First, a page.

One of the major steps in the growth of the Excelsior Press was the acquisition of our first proof press, a Vandercook Model 4T, built in 1946 and initially sold to Newark Trade Typographers in 1946 and acquired at auction, in NYC, in 1977.
The Vandercook made
possible things that simply were not practical on the
8x12 or the 12x18 "Big Ben" Hand-fed platen
presses we used for most of our work. At the time, we
were a full-time commercial print shop and one of two
local printers in our community. We used it to print
proofs of hand-set type for our own use as well as for
other printers. We used it to print posters up to
14x20 inches. We played with it; we printed
engravings, made up funny little signs and simply
enjoyed having it in our shop. It became the
most popular machine.
Our Vandercook Model 4 is
featured on the second half of our print shop hand press video.
This ignomineous stack of machines are
three of our proof presses, piled one upon the other
as we prepare permanent work spaces for them. The
lower one is an old Vandercook
Composing Room Cylinder - the Vandercook Model 17.
This one was reconditioned at the Vandercook factory
in 1924 and was donated by our friends from Watchung
Across the rails of it is
an old Miles Nervine
Proof Press, which is likely even
older. Miles Laboratories had these presses made
so that they could be traded to local printers for
advertising. The main drum of this little galley press
is empty, but has holes which can be plugged up with
corks after the drum was filled with sand to give it
weight. One printer we know had his filled with
concrete, however which has made shipping it
the end of the press is a little Show Card Sign Press,
which is really relatively new. This was actually made
to print small signs in department stores, but it has
all the characteristics and capabilities of a small
proof press and it works quite well. In fact, this
press is indeed a Vandercook
Model 099 proof press made for - and branded
as - the Showcard
The 1946 Model 4T and the
1936 Model 099
are in the other room, amidst the type cases. The
photo below shows them both, sort of... You can see
the board we place across the rails of the Model 4
when it's not in use. There's a large type form on the bed underneath that
cover and we want it to stay clean. Besides, that
little piece of plywood, cut to fit just right and
sanded and stained to look nice, makes a great place
to lay my reading glass case... ;)
Our Vandercook Model 4 would look like this one
from Paul Moxon's
Vandercook website if we ever get it fully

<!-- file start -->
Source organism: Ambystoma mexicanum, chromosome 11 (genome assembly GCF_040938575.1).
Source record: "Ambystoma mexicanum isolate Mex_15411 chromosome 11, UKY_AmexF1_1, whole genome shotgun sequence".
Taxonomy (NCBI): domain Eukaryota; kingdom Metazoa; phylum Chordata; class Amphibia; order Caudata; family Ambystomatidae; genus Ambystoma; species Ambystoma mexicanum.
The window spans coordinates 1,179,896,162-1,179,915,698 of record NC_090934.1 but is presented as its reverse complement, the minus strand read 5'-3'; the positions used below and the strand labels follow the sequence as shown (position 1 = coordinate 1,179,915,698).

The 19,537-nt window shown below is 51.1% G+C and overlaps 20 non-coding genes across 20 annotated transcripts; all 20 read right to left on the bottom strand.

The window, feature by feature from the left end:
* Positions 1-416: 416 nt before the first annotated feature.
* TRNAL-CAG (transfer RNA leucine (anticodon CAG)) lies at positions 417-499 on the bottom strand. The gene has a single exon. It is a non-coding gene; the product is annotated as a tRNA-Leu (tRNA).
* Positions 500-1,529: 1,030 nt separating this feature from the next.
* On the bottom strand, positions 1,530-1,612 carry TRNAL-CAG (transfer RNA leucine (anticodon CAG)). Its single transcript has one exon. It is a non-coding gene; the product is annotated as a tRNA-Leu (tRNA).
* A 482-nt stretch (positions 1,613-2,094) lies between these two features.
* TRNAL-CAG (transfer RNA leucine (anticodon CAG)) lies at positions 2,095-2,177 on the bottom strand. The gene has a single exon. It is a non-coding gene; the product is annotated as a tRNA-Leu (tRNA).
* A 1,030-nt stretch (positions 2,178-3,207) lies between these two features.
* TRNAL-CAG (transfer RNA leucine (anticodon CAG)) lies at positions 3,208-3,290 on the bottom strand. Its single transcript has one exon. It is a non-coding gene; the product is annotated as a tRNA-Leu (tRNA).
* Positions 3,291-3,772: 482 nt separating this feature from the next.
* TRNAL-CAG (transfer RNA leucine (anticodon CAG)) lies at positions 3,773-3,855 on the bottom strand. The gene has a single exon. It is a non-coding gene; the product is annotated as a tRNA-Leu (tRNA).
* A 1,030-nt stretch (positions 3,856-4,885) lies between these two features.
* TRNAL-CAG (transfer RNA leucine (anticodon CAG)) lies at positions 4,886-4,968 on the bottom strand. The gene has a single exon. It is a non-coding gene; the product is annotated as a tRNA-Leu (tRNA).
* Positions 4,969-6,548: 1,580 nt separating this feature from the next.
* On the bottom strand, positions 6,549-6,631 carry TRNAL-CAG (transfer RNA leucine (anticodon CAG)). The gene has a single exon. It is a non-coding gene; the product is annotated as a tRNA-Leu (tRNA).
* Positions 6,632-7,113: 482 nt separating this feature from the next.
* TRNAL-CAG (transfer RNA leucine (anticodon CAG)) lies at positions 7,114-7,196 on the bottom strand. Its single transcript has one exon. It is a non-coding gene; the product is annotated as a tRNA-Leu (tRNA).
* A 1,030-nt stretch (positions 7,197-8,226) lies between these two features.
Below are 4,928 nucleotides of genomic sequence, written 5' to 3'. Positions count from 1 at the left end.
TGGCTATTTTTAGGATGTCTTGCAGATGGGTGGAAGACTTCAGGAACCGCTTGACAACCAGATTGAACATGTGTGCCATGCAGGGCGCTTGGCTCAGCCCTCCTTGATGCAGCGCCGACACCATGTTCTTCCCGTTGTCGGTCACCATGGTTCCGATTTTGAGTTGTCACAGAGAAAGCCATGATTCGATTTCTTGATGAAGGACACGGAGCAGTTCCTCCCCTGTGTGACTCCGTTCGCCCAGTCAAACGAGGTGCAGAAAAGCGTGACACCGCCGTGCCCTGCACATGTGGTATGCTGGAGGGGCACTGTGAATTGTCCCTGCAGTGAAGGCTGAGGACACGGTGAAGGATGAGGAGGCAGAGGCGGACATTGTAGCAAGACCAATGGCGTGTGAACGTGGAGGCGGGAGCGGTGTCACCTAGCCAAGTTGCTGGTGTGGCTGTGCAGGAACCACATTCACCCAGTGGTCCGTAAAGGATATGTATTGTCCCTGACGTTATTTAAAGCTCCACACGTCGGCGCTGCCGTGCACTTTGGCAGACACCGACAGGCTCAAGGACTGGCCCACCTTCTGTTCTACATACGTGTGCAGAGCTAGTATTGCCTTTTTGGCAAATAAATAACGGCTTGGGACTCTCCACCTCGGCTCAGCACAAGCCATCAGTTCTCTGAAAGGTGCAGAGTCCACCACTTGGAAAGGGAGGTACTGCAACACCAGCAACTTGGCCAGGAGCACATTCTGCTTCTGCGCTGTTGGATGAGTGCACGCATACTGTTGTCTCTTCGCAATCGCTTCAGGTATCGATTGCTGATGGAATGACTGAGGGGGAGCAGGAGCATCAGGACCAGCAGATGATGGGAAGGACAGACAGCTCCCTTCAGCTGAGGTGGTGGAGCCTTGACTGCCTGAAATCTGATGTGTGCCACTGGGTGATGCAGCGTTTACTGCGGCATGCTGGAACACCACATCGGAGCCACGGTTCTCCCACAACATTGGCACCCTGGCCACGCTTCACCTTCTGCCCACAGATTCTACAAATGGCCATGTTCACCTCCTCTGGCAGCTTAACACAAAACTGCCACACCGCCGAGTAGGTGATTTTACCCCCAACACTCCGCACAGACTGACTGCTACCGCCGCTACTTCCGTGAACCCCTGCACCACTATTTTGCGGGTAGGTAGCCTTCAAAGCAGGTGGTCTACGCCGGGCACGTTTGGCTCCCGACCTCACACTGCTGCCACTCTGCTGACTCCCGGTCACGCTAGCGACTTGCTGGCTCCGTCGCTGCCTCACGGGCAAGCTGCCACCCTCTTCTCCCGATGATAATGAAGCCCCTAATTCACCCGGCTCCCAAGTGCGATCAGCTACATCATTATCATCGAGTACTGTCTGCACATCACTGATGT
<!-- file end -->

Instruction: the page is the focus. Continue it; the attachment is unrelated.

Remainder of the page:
restored to like new condition. Currently, that work
is in process - although it's in perfect working
order and is used regularly, it's still waiting for
that complete sanding down and fresh coats of paint
that it deserves. We've got another one in the barn,
but it went through a flood and still needs a lot of
work before it will go back into operation.
And, for Paul's review, here are the serial number plates for the three Vandercooks currently in operation in our shop:
Composing Room Cylinder - No 17 serial number
and the Vandercook Model 99 - serial number 03625 made in 1936.
And, two Vandercook Model 01 Presses - due for restoration
Paul Moxon's Vanderblog Catalog page on the Model 01.
Vandercook Model 01
(9/5/16) We have just moved Roberta's SP15 into our shop to install a new set of rollers and prepare it for resale. The SP15 was Vandercook's "Simple Precision" style, intended to replace the older - and far more beefy -& complex - Model 4. This press will soon be for sale, but first we're going to give it a serious once-over, install a new set of rollers and spiff it up for the next owner...
Potter (Hacker) Proof Press
I have been working on a Potter Proof Press at the Holcombe-Jimison Farmstead Museum in Lambertville, NJ. Aside from being old and a bit rusty, the grippers did not work as they should and the bed ran all the way out to the end and got free of the main gear, so it has to be re-timed as well. It did move
The First problem we encountered was with the bed running clear off the track. There is a stop at the right side, but not on the left side. The track can - and did - come clear off the track. Re-engaging the bed to the gear at just the right spot was a bit of a challenge and required many attempts to get it just right.
The other problem appears to have been wear on the spring that holds the grippers closed. It was a bit loose, and when replaced with a new spring just a bit shorter, began to function as expected. This was not always the case, however, because the little 1/4" by 1.5" steel pin that is caught by the swinging trip lever is loose and had come out at one time or another and been caught by the side frame of the press, bending the arm that the pin is mounted in and apparently interfering with its operation to open and close the grippers at just the right moment.
Ink form roller diameters & other technical details:
OUR CURRENT INVENTORY:
We wish to acknowledge the information and
support we have had from Fritz Klinke of NA
Graphics and Vandercook expert Paul Moxon, http://vandercookpress.info/,
keepers of the flame, so to speak, without whose
help this page would be much less informative. NA
Graphics is current owner of the Vandercook name,
supplier of Vandercook parts and supplies and
achivist of Vandercook production records. Paul
Moxon maintains a very comprehensive Vandercook
website - which includes a registry of owners and
the current location of Vandercook and other proof
Challenge GP-F-37 Parts and Instruction Manual ~ Challenge Model F-38 Manual (pdf)
Paul Moxon's VandercookPress.info - THE Proof Press web site and forum
page updated April 2007 ~ March 2009 ~ Feb 2012 ~ Sept 2016 ~ Nov 2019
Please contact Alan Runfeldt with any questions.